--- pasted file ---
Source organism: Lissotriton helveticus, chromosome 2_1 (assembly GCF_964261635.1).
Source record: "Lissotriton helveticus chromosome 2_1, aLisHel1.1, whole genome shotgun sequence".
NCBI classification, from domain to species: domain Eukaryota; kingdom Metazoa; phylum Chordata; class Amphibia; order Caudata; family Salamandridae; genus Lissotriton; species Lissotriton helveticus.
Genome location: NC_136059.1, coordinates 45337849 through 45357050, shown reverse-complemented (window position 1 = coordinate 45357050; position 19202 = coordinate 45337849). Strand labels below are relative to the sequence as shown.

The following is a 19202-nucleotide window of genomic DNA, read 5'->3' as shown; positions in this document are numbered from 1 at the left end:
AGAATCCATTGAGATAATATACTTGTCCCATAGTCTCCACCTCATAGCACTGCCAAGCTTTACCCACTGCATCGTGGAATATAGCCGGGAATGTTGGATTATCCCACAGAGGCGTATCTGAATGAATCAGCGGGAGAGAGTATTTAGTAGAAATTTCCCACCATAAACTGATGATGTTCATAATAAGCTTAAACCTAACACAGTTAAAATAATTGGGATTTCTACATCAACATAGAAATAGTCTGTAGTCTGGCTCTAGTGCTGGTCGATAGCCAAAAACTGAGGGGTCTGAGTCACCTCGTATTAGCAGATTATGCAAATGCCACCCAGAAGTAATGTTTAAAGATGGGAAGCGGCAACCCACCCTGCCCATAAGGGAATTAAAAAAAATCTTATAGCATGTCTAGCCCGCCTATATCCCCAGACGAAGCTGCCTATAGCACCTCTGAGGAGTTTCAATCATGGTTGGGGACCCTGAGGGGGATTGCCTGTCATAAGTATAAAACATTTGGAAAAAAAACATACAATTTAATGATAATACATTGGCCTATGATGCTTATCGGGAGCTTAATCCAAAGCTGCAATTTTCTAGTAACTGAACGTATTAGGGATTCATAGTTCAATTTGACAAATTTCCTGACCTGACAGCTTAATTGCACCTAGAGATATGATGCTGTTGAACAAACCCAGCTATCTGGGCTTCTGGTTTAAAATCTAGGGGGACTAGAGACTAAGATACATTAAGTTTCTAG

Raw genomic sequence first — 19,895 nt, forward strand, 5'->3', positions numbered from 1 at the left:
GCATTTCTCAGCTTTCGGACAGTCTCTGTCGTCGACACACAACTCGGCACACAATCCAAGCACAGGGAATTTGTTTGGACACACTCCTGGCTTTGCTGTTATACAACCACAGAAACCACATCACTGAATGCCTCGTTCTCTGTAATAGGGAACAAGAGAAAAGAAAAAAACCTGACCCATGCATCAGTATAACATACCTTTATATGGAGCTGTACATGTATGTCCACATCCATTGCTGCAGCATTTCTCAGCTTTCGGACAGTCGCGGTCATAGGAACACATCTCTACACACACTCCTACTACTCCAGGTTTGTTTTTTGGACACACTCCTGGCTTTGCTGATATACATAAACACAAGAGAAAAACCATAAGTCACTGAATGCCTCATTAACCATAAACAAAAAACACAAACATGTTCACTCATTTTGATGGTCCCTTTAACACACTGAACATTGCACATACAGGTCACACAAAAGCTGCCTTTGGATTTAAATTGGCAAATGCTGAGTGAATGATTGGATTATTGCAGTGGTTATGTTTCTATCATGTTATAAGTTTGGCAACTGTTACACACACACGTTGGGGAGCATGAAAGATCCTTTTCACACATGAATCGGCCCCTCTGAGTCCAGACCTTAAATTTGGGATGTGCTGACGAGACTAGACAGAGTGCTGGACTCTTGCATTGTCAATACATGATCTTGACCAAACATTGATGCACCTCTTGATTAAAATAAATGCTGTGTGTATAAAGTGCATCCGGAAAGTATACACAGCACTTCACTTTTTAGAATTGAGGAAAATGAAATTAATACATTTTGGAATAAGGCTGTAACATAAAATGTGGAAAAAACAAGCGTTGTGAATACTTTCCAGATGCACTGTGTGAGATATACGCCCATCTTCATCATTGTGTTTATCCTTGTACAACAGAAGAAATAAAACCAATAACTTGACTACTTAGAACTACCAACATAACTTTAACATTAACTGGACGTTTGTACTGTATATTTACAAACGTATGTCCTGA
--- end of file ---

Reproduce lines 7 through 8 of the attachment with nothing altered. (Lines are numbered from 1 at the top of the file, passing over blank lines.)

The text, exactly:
Raw genomic sequence first — 19,895 nt, forward strand, 5'->3', positions numbered from 1 at the left:
GCATTTCTCAGCTTTCGGACAGTCTCTGTCGTCGACACACAACTCGGCACACAATCCAAGCACAGGGAATTTGTTTGGACACACTCCTGGCTTTGCTGTTATACAACCACAGAAACCACATCACTGAATGCCTCGTTCTCTGTAATAGGGAACAAGAGAAAAGAAAAAAACCTGACCCATGCATCAGTATAACATACCTTTATATGGAGCTGTACATGTATGTCCACATCCATTGCTGCAGCATTTCTCAGCTTTCGGACAGTCGCGGTCATAGGAACACATCTCTACACACACTCCTACTACTCCAGGTTTGTTTTTTGGACACACTCCTGGCTTTGCTGATATACATAAACACAAGAGAAAAACCATAAGTCACTGAATGCCTCATTAACCATAAACAAAAAACACAAACATGTTCACTCATTTTGATGGTCCCTTTAACACACTGAACATTGCACATACAGGTCACACAAAAGCTGCCTTTGGATTTAAATTGGCAAATGCTGAGTGAATGATTGGATTATTGCAGTGGTTATGTTTCTATCATGTTATAAGTTTGGCAACTGTTACACACACACGTTGGGGAGCATGAAAGATCCTTTTCACACATGAATCGGCCCCTCTGAGTCCAGACCTTAAATTTGGGATGTGCTGACGAGACTAGACAGAGTGCTGGACTCTTGCATTGTCAATACATGATCTTGACCAAACATTGATGCACCTCTTGATTAAAATAAATGCTGTGTGTATAAAGTGCATCCGGAAAGTATACACAGCACTTCACTTTTTAGAATTGAGGAAAATGAAATTAATACATTTTGGAATAAGGCTGTAACATAAAATGTGGAAAAAACAAGCGTTGTGAATACTTTCCAGATGCACTGTGTGAGATATACGCCCATCTTCATCATTGTGTTTATCCTTGTACAACAGAAGAAATAAAACCAATAACTTGACTACTTAGAACTACCAACATAACTTTAACATTAACTGGACGTTTGTACTGTATATTTACAAACGTATGTCCTGA